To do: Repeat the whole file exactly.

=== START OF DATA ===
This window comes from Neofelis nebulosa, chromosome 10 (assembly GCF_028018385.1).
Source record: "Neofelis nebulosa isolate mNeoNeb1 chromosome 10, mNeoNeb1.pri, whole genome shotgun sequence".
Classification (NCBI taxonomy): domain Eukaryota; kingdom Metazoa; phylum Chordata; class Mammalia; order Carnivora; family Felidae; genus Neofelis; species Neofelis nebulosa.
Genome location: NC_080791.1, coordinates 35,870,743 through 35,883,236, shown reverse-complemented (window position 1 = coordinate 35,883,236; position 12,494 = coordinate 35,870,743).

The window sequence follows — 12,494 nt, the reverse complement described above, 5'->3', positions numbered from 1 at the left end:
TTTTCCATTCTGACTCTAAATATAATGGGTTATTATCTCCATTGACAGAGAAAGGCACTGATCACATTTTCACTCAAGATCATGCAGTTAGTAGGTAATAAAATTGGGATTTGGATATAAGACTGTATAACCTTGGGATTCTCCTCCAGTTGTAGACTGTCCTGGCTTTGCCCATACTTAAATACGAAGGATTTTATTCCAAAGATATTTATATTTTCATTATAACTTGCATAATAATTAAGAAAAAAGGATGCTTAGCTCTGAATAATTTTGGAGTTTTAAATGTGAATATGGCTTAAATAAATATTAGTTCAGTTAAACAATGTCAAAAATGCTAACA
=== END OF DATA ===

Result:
This window comes from Neofelis nebulosa, chromosome 10 (assembly GCF_028018385.1).
Source record: "Neofelis nebulosa isolate mNeoNeb1 chromosome 10, mNeoNeb1.pri, whole genome shotgun sequence".
Classification (NCBI taxonomy): domain Eukaryota; kingdom Metazoa; phylum Chordata; class Mammalia; order Carnivora; family Felidae; genus Neofelis; species Neofelis nebulosa.
Genome location: NC_080791.1, coordinates 35,870,743 through 35,883,236, shown reverse-complemented (window position 1 = coordinate 35,883,236; position 12,494 = coordinate 35,870,743).

The window sequence follows — 12,494 nt, the reverse complement described above, 5'->3', positions numbered from 1 at the left end:
TTTTCCATTCTGACTCTAAATATAATGGGTTATTATCTCCATTGACAGAGAAAGGCACTGATCACATTTTCACTCAAGATCATGCAGTTAGTAGGTAATAAAATTGGGATTTGGATATAAGACTGTATAACCTTGGGATTCTCCTCCAGTTGTAGACTGTCCTGGCTTTGCCCATACTTAAATACGAAGGATTTTATTCCAAAGATATTTATATTTTCATTATAACTTGCATAATAATTAAGAAAAAAGGATGCTTAGCTCTGAATAATTTTGGAGTTTTAAATGTGAATATGGCTTAAATAAATATTAGTTCAGTTAAACAATGTCAAAAATGCTAACA